After the initial euphoria of making it across the country and arriving in BC, the inevitable reality of re-emigrating back to Canada kicks in very quickly. There is so much to do in order to re-establish yourself as a resident. I always knew the day was coming, but tried to forget about all the forthcoming tasks while we were on our trip and just enjoy the travel.
First thing on our list was to find a place to live. This was the task that I was the most stressed about. As I mentioned before, Vancouver, like most desirable world cities, has become insanely expensive in the last 10 years for many reasons. Lack of supply is a big factor and with the rental vacancy rate hovering at about 0.6%, it’s dog eat dog world out there to get a roof over your head. Since we are technically unemployed with no real Canadian references, we are not ideal tenants – on paper at least.
Amazingly, we found an apartment in North Vancouver after only 3 days of searching, and were able to convince the manager that we are good people and will not trash the place or party all night. It wasn’t available until the following month, but it was a huge relief having somewhere secure to move into. First job done.
We then worked through the rest of the list – we bought a car, sorted out social insurance numbers, applied for health care (a three month wait when arriving back in Canada) bought private emergency health care (to cover us in the three month wait), bought a few pieces of furniture, and liaised with our shipping company about getting the rest of our furniture from England transported over.
However, with a month to wait until our place was ready, we hit the road again and decided to explore some of the areas of the Pacific Northwest; first stop: Whistler, a world renowned skiing resort.
September is a bit of a strange time to visit Whistler, but it suited us just fine. School had just gone back into session, so the summer holidays were over, and it’s still a few months away from the busy winter skiing season when prices go sky high for accommodation. Whistler village is located about 2 hours North of Vancouver, travelling up the infamous Sea to Sky highway, a beautiful, and in winter, often treacherous road that winds its way along the base of the coast mountains with gorgeous views out into the Pacific ocean. Lucky for us, it was a nice sunny day when we took the drive.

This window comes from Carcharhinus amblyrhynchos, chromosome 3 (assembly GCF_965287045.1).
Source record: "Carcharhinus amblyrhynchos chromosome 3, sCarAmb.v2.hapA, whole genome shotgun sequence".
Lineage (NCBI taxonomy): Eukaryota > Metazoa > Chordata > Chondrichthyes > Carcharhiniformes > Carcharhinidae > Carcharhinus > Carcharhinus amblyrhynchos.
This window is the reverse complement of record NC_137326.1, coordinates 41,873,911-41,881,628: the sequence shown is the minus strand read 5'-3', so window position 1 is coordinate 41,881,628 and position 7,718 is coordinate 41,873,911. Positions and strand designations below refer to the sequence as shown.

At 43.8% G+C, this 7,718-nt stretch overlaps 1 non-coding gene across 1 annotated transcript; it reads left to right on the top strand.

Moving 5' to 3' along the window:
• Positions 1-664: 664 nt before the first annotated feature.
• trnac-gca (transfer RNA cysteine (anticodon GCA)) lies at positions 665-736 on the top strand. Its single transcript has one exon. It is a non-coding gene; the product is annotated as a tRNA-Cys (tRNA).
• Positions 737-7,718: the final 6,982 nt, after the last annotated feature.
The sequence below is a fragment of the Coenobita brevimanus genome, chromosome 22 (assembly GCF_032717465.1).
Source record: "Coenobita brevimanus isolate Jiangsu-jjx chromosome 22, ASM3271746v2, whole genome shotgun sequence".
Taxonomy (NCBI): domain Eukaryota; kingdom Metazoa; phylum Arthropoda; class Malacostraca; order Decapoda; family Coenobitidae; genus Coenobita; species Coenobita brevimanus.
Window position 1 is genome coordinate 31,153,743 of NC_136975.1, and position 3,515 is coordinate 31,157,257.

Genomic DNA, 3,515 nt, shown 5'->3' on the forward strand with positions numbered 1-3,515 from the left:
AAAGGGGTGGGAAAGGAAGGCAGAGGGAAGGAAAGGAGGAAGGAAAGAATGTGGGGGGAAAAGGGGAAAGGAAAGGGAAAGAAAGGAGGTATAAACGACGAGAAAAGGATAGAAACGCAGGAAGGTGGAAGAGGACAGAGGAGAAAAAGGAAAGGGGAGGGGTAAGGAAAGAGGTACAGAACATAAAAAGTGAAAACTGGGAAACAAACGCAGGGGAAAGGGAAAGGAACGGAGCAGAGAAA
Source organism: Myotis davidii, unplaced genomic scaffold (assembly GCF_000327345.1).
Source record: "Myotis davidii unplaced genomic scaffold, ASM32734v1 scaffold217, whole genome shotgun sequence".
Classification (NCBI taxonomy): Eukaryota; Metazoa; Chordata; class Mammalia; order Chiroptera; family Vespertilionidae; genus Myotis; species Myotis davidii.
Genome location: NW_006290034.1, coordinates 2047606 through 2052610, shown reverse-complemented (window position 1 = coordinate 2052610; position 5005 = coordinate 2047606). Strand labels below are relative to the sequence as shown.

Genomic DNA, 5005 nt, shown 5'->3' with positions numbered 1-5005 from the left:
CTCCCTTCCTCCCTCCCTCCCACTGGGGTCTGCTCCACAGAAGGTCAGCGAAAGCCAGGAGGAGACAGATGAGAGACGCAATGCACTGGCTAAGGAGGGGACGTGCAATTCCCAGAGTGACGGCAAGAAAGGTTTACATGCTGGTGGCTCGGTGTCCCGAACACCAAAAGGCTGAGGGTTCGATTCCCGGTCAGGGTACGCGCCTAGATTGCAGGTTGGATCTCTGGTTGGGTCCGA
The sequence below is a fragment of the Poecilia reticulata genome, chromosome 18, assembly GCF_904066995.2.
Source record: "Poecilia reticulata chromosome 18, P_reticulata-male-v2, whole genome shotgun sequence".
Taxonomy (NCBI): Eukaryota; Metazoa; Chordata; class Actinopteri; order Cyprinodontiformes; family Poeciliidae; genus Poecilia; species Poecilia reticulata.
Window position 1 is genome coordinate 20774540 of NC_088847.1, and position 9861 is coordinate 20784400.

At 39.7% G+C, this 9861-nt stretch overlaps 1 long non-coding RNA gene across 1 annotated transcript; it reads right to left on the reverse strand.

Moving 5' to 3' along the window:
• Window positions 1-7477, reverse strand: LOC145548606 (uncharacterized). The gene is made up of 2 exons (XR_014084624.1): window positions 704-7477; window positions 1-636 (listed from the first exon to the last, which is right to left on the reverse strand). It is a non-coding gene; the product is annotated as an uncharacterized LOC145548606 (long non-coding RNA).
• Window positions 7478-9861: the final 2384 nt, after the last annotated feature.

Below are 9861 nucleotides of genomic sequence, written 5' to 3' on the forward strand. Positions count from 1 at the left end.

Whistler village is modelled a bit on European ski resorts, with pedestrianized streets lined with cafes, restaurants, bars and retail outlets. It can get a bit crazy in the town centre in the high season when busloads of tourists arrive for some of the best skiing in the world. The village is actually overlooked by Whistler and Blackcomb mountains and you can ride a gondola up to the summit of each one, and you can even brave the Peak2Peak, an 11 minute journey between the top of Blackcomb and Whistler. For some strange reason I went on it the last time I was in Whistler and instantly regretted it as soon I stepped in the gondola. 11 minutes of sheer terror. It is really, really high.
If you don’t fancy going up the mountain, there are many other things to do. We visited an excellent and newly opened art gallery called the Audain Gallery. The building is typical west coast style of wood and glass, surrounded by evergreen trees, and the exhibitions inside were excellent. We were lucky enough to see a temporary exhibition of classic paintings from the Beaverbrook Gallery in Fredericton, but there is also a lot of work from BC artists, some of it very modern.
There is also the great outdoors to explore – a lot of it. Mountain bikers and walkers flock to this area for pristine trails deep within mature forests. We went on a walk to Lost Lake near Whistler and felt most relaxed wandering through the trees until we saw the warnings to watch for bears. Suddenly, it was imperative to get back on the trails where there were other walkers who may be carrying bear spray!
Coming back South from Whistler there is a growing area called Squamish, which used to be a small stopping point, but has evolved into a large town, mostly likely due to the proximity of and the spiralling house prices in Vancouver. Kite surfing is most popular in this area, but a new Sea to Sky gondola (yes another one) has just opened up, so we decided to give it a try. I was so scared I had to shut my eyes the whole way up, but once we reached the top we were rewarded with the most stunning views and walking trails. And yes, rather amazingly, it was another sunny day in the West Coast rainforest.
Since we will be living in North Vancouver, the natural beauty of the mountains and beaches north of the city are so close that when we fancy a bit of serenity, it’s now on our doorstep. After battling the crowds in London for so many years , this feels very luxurious.